Earlier this month consultancy firm McKinsey released a new report on the future of work. Its findings gave an insight into how Covid-19 would deepen existing trends in the global economy.
The sectors most at risk of job losses as a result of Covid-19, it proposed, were also those most at risk through automation. It pointed to a job market where employment is becoming more secure for high-skilled, well-paid workers, and less secure for their low-paid counterparts.
A huge amount has been written in recent years about the prospects for widespread job losses resulting from the introduction of new technologies capable of automating production. A widely-quoted previous study from McKinsey found that automation could lead to the loss of up to 800 million jobs by 2030.
But automation has proceded far more slowly in recent years than initially anticipated, especially in the UK. Many economists have argued that low levels of automation are a key reason for the UK’s woeful performance on labour productivity, which has stagnated for over a decade.
In the UK, particularly in the period since the financial crisis, the recovery has been marked by low wages and low productivity. Employment levels were, as the government liked to point out, higher than at any point on record before the coronavirus pandemic hit – but wages were extremely low and underemployment was rife.
In the absence of a powerful and militant union movement that could organise workers to demand higher wages, firms found it easier to exploit cheap labour power – often provided by migrants and women – rather than investing in the creation, production and implementation of labour-saving technologies.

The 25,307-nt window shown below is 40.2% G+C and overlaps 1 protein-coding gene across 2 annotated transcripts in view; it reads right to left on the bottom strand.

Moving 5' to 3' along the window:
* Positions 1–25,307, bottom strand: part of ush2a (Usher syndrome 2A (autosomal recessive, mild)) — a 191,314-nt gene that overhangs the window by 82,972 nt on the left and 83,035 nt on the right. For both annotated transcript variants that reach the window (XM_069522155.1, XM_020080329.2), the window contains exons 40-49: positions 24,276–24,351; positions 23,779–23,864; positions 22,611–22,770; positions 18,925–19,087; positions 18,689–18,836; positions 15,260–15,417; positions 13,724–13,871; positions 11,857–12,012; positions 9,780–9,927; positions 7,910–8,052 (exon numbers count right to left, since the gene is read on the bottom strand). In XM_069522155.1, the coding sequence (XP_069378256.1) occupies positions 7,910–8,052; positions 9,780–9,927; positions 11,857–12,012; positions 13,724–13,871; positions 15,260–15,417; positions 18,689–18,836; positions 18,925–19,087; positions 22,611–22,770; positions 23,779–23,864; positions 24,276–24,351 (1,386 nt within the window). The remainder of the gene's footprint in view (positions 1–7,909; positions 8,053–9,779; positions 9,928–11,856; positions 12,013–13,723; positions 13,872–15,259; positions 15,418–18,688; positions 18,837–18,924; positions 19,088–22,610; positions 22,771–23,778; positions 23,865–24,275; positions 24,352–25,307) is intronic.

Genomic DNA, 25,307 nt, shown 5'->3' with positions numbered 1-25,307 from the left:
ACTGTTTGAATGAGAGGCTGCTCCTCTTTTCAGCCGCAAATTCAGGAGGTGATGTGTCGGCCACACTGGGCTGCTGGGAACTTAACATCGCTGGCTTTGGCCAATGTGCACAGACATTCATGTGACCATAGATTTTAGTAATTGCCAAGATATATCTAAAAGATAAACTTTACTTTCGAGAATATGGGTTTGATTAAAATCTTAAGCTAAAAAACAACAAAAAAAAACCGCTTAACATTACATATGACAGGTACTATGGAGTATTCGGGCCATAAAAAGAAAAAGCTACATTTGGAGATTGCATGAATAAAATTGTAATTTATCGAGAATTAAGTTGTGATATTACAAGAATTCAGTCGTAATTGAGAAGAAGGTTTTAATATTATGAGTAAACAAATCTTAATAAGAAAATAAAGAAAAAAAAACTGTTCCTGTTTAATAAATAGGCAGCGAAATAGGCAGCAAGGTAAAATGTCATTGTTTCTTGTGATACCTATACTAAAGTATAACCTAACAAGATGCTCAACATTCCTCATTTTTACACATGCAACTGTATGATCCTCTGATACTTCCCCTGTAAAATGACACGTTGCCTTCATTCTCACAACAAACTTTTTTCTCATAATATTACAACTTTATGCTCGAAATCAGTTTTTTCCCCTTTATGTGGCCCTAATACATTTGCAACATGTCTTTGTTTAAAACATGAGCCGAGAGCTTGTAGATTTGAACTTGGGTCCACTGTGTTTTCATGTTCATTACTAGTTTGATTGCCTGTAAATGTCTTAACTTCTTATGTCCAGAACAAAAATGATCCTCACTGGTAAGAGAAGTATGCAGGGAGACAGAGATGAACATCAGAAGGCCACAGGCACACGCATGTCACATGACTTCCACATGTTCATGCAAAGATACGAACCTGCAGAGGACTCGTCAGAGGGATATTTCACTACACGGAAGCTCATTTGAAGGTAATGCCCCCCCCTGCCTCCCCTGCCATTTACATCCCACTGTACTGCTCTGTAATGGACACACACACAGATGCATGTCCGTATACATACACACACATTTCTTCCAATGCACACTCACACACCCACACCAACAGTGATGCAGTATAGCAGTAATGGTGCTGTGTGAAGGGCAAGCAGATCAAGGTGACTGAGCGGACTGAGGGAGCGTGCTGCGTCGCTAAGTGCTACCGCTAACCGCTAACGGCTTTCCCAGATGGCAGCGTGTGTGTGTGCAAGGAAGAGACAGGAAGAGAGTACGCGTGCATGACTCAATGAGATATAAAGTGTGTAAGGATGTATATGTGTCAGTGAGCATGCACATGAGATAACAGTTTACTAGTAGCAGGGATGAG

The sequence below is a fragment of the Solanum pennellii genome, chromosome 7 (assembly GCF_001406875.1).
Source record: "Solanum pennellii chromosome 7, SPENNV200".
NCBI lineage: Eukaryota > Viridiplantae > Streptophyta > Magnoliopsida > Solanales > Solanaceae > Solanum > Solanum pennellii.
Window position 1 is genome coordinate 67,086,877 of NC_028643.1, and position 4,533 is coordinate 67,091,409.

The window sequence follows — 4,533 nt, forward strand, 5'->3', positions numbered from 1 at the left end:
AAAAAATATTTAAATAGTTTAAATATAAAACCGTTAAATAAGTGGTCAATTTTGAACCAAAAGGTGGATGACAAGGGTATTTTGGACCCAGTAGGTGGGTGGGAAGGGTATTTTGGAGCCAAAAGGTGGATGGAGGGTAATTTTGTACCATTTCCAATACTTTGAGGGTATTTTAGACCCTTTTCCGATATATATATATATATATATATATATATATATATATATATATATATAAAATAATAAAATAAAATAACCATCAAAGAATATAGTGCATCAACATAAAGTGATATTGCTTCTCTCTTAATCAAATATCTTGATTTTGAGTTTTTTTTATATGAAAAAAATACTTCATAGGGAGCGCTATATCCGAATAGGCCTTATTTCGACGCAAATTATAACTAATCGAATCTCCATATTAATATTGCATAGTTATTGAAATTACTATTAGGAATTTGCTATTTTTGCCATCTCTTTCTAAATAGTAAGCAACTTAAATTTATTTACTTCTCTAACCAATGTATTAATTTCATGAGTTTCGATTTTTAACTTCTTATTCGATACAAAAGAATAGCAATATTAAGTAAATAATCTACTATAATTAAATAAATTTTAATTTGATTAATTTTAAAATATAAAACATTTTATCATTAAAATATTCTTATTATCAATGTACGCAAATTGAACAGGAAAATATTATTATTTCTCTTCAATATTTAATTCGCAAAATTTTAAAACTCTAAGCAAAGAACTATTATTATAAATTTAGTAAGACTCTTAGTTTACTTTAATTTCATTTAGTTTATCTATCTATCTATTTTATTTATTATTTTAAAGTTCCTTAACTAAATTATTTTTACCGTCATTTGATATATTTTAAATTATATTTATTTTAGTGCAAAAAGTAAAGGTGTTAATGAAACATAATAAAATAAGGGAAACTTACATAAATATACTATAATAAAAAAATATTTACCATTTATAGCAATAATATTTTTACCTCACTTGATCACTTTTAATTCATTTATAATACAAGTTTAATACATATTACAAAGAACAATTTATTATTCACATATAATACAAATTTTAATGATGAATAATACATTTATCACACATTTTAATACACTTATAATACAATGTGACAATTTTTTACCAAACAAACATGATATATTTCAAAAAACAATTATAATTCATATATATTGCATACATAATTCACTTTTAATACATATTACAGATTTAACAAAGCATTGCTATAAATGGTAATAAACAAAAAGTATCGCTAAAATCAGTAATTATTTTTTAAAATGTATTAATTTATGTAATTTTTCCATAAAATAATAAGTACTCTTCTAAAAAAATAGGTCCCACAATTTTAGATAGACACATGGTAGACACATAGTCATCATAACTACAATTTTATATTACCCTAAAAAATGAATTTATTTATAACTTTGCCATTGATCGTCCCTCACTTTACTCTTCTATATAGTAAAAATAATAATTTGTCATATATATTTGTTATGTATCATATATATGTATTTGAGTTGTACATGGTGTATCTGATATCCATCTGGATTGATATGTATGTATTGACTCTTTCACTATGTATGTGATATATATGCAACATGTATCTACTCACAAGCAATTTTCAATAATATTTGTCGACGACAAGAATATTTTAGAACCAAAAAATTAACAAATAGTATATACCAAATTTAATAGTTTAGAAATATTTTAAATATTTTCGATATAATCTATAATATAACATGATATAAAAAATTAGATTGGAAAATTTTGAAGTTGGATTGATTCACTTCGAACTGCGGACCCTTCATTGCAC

In place of the sci-fi nightmare of mass unemployment as the robots take over the world, we have been faced with a Victorian nightmare of spiralling in-work poverty, precarity and abuses of workers’ rights.
Covid-19 may be the crisis that changes all this. Unemployment is likely to skyrocket as the pandemic escalates. Most government and central bank forecasts are predicting that unemployment will reach 3 million as a baseline scenario.
To put this in context, the last time the UK had 3 million workers unemployed was in the recession of the early 1980s. And if escalating corporate defaults destabilise the financial system when the government-backed coronavirus loans and extensive central bank support come to an end, this figure could end up being far higher.
We know from previous experience that it can take years for unemployment to recover after a severe crisis, and that the recovery can be marked by severe hysteresis – a situation in which long-term unemployed workers suffer permanent damage to their employability resulting from absence from the labour market. Those entering the labour force during crises, meanwhile, suffer from permanently lower earnings.
Economic crises also tend to be times of change for corporate business models. Many firms will use crises to significantly cut headcount – an option often not available during the upswing of the economic cycle – and replace employees with automated technologies when the crisis ends.